Commenced in January 2007
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photochemical smog Related Abstracts

1 The Effect of Photochemical Smog on Respiratory Health Patients in Abuja Nigeria

Authors: Christabel Ihedike, John Mooney, Monica Price

Abstract:

Summary: This study aims to critically evaluate effect of photochemical smog on respiratory health in Nigeria. Cohort of chronic obstructive pulmonary disease (COPD) patients was recruited from two large hospitals in Abuja Nigeria. Respiratory health questionnaires, daily diaries, dyspnoea scale and lung function measurement were used to obtain health data and investigate the relationship with air quality data (principally ozone, NOx and particulate pollution). Concentrations of air pollutants were higher than WHO and Nigerian air quality standard. The result suggests a correlation between measured air quality and exacerbation of respiratory illness. Introduction: Photochemical smog is a significant health challenge in most cities and its effect on respiratory health is well acknowledged. This type of pollution is most harmful to the elderly, children and those with underlying respiratory disease. This study aims to investigate impact of increasing temperature and photo-chemically generated secondary air pollutants on respiratory health in Abuja Nigeria. Method and Result: Health data was collected using spirometry to measure lung function on routine attendance at the clinic, daily diaries kept by patients and information obtained using respiratory questionnaire. Questionnaire responses (obtained using an adapted and internally validated version of St George’s Hospital Respiratory Questionnaire), shows that ‘time of wheeze’ showed an association with participants activities: 30% had worse wheeze in the morning: 10% cannot shop, 15% take long-time to get washed, 25% walk slower, 15% if hurry have to stop and 5% cannot take-bath. There was also a decrease in Forced expiratory volume in the first second and Forced Vital Capacity, and daily change in the afternoon–morning may be associated with the concentration level of pollutants. Also, dyspnoea symptoms recorded that 60% of patients were on grade 3, 25% grade 2 and 15% grade 1. Daily frequency of the number of patients in the cohort that cough /brought sputum is 78%. Air pollution in the city is higher than Nigerian and WHO standards with NOx and PM10 concentrations of 693.59ug/m-3 and 748ugm-3 being measured respectively. The result shows that air pollution may increase occurrence and exacerbation of respiratory disease. Conclusion: High temperature and local climatic conditions in urban Nigeria encourages formation of Ozone, the major constituent of photochemical smog, resulting also in the formation of secondary air pollutants associated with health challenges. In this study we confirm the likely potency of the pattern of secondary air pollution in exacerbating COPD symptoms in vulnerable patient group in urban Nigeria. There is need for better regulation and measures to reduce ozone, particularly when local climatic conditions favour development of photochemical smog in such settings. Climate change and likely increasing temperatures add impetus and urgency for better air quality standards and measures (traffic-restrictions and emissions standards) in developing world settings such as Nigeria.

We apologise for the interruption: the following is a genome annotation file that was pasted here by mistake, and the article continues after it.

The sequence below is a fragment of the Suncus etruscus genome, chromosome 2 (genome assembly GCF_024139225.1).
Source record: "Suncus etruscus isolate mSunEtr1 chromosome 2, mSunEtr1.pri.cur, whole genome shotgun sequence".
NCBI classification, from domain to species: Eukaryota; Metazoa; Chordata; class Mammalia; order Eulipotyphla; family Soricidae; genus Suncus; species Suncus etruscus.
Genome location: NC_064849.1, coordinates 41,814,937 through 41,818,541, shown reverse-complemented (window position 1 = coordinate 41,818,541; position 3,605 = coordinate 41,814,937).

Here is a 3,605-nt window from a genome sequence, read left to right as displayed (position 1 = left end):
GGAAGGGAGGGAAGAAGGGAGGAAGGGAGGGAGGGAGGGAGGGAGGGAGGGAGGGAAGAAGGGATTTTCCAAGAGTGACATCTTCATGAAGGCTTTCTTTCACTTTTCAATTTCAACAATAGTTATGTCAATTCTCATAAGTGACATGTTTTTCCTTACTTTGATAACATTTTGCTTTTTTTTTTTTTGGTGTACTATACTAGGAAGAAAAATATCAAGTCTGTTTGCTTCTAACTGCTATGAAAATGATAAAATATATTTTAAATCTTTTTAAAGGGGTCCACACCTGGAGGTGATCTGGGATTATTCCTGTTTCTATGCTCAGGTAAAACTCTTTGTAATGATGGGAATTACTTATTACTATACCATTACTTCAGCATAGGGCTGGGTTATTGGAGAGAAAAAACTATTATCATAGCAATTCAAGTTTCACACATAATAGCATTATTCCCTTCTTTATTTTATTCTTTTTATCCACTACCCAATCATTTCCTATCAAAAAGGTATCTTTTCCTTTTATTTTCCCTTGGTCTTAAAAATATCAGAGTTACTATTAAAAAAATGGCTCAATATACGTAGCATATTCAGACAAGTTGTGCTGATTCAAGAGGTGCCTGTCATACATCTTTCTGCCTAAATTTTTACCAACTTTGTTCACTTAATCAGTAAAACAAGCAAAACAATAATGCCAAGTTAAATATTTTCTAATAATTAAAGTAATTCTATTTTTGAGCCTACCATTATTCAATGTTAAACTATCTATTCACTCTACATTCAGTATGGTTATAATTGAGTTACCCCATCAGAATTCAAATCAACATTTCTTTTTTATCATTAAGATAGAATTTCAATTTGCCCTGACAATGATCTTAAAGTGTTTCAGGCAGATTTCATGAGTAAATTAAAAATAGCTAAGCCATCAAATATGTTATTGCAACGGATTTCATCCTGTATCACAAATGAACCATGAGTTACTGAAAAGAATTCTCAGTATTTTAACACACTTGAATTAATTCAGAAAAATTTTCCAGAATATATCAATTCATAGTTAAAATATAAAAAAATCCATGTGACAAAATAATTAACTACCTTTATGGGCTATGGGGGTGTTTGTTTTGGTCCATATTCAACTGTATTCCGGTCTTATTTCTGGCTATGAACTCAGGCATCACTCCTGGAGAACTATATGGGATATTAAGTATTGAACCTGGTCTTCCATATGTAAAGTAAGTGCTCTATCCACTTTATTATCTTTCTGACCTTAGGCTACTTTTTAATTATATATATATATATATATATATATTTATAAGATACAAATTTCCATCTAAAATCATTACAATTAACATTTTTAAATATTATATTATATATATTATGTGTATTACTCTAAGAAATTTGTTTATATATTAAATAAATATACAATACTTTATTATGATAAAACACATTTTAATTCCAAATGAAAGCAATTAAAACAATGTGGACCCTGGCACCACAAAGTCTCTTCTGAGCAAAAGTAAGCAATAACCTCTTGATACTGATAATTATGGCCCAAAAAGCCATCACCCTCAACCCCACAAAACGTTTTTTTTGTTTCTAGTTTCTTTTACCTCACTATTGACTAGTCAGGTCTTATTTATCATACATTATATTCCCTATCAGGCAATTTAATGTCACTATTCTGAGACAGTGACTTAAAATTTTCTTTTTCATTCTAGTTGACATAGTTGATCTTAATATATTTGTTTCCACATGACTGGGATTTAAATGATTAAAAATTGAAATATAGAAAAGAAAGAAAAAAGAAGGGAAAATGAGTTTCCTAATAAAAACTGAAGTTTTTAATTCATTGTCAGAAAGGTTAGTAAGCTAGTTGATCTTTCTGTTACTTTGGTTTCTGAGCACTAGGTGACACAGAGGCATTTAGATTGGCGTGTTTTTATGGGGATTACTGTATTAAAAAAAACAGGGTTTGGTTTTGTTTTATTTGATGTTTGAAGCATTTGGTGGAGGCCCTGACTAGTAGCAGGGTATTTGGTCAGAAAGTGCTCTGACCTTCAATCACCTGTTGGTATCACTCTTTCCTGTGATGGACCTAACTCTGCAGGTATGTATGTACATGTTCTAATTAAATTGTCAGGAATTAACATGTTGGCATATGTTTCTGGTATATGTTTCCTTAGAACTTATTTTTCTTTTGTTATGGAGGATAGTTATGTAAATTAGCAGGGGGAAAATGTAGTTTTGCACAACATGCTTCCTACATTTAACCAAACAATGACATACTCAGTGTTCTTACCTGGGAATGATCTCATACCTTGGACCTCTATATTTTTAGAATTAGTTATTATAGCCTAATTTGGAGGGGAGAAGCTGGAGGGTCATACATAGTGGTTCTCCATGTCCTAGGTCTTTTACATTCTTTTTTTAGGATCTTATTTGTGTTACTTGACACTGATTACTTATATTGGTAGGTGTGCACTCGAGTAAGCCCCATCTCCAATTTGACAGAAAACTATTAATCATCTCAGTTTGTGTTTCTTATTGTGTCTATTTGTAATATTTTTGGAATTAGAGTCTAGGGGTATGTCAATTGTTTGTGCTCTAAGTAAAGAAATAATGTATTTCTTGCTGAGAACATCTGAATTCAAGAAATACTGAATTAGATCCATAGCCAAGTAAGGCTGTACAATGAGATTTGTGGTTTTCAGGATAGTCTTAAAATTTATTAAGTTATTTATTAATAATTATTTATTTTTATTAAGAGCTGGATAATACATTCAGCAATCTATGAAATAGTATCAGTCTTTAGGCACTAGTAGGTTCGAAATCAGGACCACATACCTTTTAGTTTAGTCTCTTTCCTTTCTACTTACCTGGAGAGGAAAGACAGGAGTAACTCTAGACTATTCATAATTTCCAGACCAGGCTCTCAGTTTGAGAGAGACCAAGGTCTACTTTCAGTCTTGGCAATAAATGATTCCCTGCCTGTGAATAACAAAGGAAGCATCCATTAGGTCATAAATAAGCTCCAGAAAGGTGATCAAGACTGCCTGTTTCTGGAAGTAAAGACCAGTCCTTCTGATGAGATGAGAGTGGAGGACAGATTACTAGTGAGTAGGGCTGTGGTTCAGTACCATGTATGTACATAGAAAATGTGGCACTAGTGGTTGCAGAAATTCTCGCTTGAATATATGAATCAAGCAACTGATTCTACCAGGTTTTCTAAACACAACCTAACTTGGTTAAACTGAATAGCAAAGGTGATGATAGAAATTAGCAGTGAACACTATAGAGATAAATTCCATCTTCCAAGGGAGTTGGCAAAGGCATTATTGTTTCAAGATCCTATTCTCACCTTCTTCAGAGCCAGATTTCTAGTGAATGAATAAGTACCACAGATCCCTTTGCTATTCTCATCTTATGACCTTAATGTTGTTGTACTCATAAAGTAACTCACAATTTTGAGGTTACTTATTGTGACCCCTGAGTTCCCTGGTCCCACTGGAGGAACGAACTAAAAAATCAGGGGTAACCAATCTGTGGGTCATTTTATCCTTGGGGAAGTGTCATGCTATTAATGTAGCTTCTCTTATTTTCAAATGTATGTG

Keywords: Respiratory Health, effect, Abuja-Nigeria, photochemical smog

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